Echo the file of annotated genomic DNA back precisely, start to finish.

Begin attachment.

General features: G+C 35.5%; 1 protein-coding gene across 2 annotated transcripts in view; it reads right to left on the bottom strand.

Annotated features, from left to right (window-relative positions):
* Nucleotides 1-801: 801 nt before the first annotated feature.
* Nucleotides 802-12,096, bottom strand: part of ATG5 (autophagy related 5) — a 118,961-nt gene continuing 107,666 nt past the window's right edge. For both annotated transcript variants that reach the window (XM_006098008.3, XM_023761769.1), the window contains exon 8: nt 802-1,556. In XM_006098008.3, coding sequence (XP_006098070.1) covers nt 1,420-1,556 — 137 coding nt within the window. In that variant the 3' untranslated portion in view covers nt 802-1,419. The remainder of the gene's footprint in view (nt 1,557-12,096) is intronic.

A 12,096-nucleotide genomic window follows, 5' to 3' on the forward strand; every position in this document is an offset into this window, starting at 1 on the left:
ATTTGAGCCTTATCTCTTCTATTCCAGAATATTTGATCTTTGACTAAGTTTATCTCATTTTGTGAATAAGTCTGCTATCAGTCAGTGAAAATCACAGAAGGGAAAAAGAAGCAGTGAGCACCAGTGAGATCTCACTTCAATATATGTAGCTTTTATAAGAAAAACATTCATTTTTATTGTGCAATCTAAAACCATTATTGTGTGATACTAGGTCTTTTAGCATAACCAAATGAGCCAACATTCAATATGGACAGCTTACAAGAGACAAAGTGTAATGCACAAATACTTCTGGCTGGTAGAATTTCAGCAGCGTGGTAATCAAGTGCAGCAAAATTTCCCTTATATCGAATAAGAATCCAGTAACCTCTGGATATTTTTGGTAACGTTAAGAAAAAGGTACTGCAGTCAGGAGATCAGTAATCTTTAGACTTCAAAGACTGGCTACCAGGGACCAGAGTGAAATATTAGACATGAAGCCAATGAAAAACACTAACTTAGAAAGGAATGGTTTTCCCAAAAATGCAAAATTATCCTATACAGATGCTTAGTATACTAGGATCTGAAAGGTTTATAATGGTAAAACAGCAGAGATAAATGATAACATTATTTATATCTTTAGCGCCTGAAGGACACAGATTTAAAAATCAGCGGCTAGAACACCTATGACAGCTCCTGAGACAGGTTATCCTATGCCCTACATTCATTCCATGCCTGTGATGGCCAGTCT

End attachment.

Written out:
General features: G+C 35.5%; 1 protein-coding gene across 2 annotated transcripts in view; it reads right to left on the bottom strand.

Annotated features, from left to right (window-relative positions):
* Nucleotides 1-801: 801 nt before the first annotated feature.
* Nucleotides 802-12,096, bottom strand: part of ATG5 (autophagy related 5) — a 118,961-nt gene continuing 107,666 nt past the window's right edge. For both annotated transcript variants that reach the window (XM_006098008.3, XM_023761769.1), the window contains exon 8: nt 802-1,556. In XM_006098008.3, coding sequence (XP_006098070.1) covers nt 1,420-1,556 — 137 coding nt within the window. In that variant the 3' untranslated portion in view covers nt 802-1,419. The remainder of the gene's footprint in view (nt 1,557-12,096) is intronic.

A 12,096-nucleotide genomic window follows, 5' to 3' on the forward strand; every position in this document is an offset into this window, starting at 1 on the left:
ATTTGAGCCTTATCTCTTCTATTCCAGAATATTTGATCTTTGACTAAGTTTATCTCATTTTGTGAATAAGTCTGCTATCAGTCAGTGAAAATCACAGAAGGGAAAAAGAAGCAGTGAGCACCAGTGAGATCTCACTTCAATATATGTAGCTTTTATAAGAAAAACATTCATTTTTATTGTGCAATCTAAAACCATTATTGTGTGATACTAGGTCTTTTAGCATAACCAAATGAGCCAACATTCAATATGGACAGCTTACAAGAGACAAAGTGTAATGCACAAATACTTCTGGCTGGTAGAATTTCAGCAGCGTGGTAATCAAGTGCAGCAAAATTTCCCTTATATCGAATAAGAATCCAGTAACCTCTGGATATTTTTGGTAACGTTAAGAAAAAGGTACTGCAGTCAGGAGATCAGTAATCTTTAGACTTCAAAGACTGGCTACCAGGGACCAGAGTGAAATATTAGACATGAAGCCAATGAAAAACACTAACTTAGAAAGGAATGGTTTTCCCAAAAATGCAAAATTATCCTATACAGATGCTTAGTATACTAGGATCTGAAAGGTTTATAATGGTAAAACAGCAGAGATAAATGATAACATTATTTATATCTTTAGCGCCTGAAGGACACAGATTTAAAAATCAGCGGCTAGAACACCTATGACAGCTCCTGAGACAGGTTATCCTATGCCCTACATTCATTCCATGCCTGTGATGGCCAGTCT